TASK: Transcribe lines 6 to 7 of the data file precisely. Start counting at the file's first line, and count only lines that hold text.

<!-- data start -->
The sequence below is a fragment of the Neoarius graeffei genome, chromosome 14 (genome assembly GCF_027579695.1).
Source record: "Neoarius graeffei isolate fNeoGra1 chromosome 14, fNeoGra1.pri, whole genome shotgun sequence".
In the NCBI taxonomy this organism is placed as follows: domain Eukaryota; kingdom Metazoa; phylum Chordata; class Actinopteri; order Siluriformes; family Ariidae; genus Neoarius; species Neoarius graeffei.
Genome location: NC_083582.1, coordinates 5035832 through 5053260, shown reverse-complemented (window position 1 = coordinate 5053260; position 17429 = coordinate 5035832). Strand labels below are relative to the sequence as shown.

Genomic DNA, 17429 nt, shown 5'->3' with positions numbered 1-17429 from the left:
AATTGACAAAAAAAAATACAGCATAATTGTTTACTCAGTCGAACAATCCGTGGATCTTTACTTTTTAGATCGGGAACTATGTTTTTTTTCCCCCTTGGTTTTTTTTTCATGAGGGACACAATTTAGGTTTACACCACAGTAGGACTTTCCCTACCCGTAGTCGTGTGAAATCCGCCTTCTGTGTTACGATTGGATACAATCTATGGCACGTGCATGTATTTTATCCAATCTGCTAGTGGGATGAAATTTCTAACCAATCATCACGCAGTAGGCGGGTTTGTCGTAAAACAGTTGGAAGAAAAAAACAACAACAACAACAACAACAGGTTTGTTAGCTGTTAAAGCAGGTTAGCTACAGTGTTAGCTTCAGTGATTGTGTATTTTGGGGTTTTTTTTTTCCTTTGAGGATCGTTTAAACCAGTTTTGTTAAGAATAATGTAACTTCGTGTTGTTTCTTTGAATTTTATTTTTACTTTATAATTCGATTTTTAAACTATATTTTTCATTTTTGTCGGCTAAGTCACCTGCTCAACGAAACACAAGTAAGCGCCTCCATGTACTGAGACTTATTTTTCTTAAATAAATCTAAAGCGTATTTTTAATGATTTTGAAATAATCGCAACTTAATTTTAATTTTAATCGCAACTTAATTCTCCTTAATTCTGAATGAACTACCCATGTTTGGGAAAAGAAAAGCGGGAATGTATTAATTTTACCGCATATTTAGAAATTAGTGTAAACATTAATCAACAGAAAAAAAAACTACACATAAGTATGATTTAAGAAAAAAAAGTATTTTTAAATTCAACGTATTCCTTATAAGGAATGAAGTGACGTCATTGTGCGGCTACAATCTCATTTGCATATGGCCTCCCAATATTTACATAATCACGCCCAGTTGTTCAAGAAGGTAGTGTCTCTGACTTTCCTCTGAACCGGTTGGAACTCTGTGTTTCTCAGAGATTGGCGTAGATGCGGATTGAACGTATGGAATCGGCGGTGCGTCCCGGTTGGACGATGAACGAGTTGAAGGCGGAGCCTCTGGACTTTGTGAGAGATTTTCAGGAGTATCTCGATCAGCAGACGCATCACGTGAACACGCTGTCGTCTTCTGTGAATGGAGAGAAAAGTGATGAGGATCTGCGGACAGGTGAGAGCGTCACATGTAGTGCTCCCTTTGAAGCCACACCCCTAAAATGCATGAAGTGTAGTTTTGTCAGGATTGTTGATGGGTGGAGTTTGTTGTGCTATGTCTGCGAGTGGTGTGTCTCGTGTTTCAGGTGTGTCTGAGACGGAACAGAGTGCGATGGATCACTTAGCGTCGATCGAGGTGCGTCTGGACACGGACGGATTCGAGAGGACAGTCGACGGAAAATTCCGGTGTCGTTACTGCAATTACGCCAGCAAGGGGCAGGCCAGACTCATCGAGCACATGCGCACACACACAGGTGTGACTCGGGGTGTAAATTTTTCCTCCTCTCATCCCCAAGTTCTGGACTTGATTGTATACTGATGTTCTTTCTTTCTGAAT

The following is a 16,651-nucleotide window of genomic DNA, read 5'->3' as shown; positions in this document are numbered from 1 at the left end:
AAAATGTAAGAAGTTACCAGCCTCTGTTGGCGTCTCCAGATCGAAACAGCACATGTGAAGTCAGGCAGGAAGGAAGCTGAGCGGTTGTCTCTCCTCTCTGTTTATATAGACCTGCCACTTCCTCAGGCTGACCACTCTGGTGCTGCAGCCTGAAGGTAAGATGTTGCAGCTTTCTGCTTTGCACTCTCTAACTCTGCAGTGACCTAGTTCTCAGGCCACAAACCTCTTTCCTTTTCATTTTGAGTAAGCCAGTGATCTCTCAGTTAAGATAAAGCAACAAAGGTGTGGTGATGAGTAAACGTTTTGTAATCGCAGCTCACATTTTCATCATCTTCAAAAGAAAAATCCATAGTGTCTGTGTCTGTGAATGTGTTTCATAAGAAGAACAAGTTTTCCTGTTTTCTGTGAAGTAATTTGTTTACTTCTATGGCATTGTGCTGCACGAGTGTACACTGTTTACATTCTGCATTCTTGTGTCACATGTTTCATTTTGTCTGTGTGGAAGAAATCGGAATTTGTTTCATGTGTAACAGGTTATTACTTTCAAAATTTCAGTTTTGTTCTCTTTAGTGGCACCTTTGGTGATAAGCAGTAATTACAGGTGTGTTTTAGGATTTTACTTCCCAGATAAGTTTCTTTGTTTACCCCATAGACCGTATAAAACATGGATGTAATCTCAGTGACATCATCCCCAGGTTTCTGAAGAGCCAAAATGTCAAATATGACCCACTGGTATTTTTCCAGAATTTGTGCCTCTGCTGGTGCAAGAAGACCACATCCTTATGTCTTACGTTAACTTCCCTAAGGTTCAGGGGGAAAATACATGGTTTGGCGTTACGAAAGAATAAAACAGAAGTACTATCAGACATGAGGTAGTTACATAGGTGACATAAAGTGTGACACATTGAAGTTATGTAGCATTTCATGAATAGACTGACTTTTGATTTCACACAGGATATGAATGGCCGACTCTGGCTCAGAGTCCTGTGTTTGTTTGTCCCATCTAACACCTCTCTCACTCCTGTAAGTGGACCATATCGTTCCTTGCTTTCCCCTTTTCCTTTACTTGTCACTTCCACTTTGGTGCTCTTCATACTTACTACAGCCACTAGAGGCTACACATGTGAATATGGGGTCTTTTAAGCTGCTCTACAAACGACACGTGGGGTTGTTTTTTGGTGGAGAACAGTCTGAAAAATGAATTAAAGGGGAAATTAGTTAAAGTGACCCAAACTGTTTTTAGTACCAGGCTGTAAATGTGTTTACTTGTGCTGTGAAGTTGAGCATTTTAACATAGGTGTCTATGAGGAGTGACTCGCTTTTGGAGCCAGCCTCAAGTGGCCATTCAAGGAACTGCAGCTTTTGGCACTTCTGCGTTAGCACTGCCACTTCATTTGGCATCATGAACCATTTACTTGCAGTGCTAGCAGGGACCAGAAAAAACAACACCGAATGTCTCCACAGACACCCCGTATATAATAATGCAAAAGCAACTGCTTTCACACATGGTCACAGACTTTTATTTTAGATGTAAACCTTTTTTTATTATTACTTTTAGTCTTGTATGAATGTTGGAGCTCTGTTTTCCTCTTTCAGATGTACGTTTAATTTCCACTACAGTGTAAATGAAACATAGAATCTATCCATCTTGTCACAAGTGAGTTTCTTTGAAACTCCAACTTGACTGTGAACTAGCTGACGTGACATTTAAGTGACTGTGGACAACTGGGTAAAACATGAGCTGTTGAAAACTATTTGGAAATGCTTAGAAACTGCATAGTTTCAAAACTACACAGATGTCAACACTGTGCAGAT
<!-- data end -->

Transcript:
AATTGACAAAAAAAAATACAGCATAATTGTTTACTCAGTCGAACAATCCGTGGATCTTTACTTTTTAGATCGGGAACTATGTTTTTTTTCCCCCTTGGTTTTTTTTTCATGAGGGACACAATTTAGGTTTACACCACAGTAGGACTTTCCCTACCCGTAGTCGTGTGAAATCCGCCTTCTGTGTTACGATTGGATACAATCTATGGCACGTGCATGTATTTTATCCAATCTGCTAGTGGGATGAAATTTCTAACCAATCATCACGCAGTAGGCGGGTTTGTCGTAAAACAGTTGGAAGAAAAAAACAACAACAACAACAACAACAGGTTTGTTAGCTGTTAAAGCAGGTTAGCTACAGTGTTAGCTTCAGTGATTGTGTATTTTGGGGTTTTTTTTTTCCTTTGAGGATCGTTTAAACCAGTTTTGTTAAGAATAATGTAACTTCGTGTTGTTTCTTTGAATTTTATTTTTACTTTATAATTCGATTTTTAAACTATATTTTTCATTTTTGTCGGCTAAGTCACCTGCTCAACGAAACACAAGTAAGCGCCTCCATGTACTGAGACTTATTTTTCTTAAATAAATCTAAAGCGTATTTTTAATGATTTTGAAATAATCGCAACTTAATTTTAATTTTAATCGCAACTTAATTCTCCTTAATTCTGAATGAACTACCCATGTTTGGGAAAAGAAAAGCGGGAATGTATTAATTTTACCGCATATTTAGAAATTAGTGTAAACATTAATCAACAGAAAAAAAAACTACACATAAGTATGATTTAAGAAAAAAAAGTATTTTTAAATTCAACGTATTCCTTATAAGGAATGAAGTGACGTCATTGTGCGGCTACAATCTCATTTGCATATGGCCTCCCAATATTTACATAATCACGCCCAGTTGTTCAAGAAGGTAGTGTCTCTGACTTTCCTCTGAACCGGTTGGAACTCTGTGTTTCTCAGAGATTGGCGTAGATGCGGATTGAACGTATGGAATCGGCGGTGCGTCCCGGTTGGACGATGAACGAGTTGAAGGCGGAGCCTCTGGACTTTGTGAGAGATTTTCAGGAGTATCTCGATCAGCAGACGCATCACGTGAACACGCTGTCGTCTTCTGTGAATGGAGAGAAAAGTGATGAGGATCTGCGGACAGGTGAGAGCGTCACATGTAGTGCTCCCTTTGAAGCCACACCCCTAAAATGCATGAAGTGTAGTTTTGTCAGGATTGTTGATGGGTGGAGTTTGTTGTGCTATGTCTGCGAGTGGTGTGTCTCGTGTTTCAGGTGTGTCTGAGACGGAACAGAGTGCGATGGATCACTTAGCGTCGATCGAGGTGCGTCTGGACACGGACGGATTCGAGAGGACAGTCGACGGAAAATTCCGGTGTCGTTACTGCAATTACGCCAGCAAGGGGCAGGCCAGACTCATCGAGCACATGCGCACACACACAGGTGTGACTCGGGGTGTAAATTTTTCCTCCTCTCATCCCCAAGTTCTGGACTTGATTGTATACTGATGTTCTTTCTTTCTGAAT

The following is a 16,651-nucleotide window of genomic DNA, read 5'->3' as shown; positions in this document are numbered from 1 at the left end: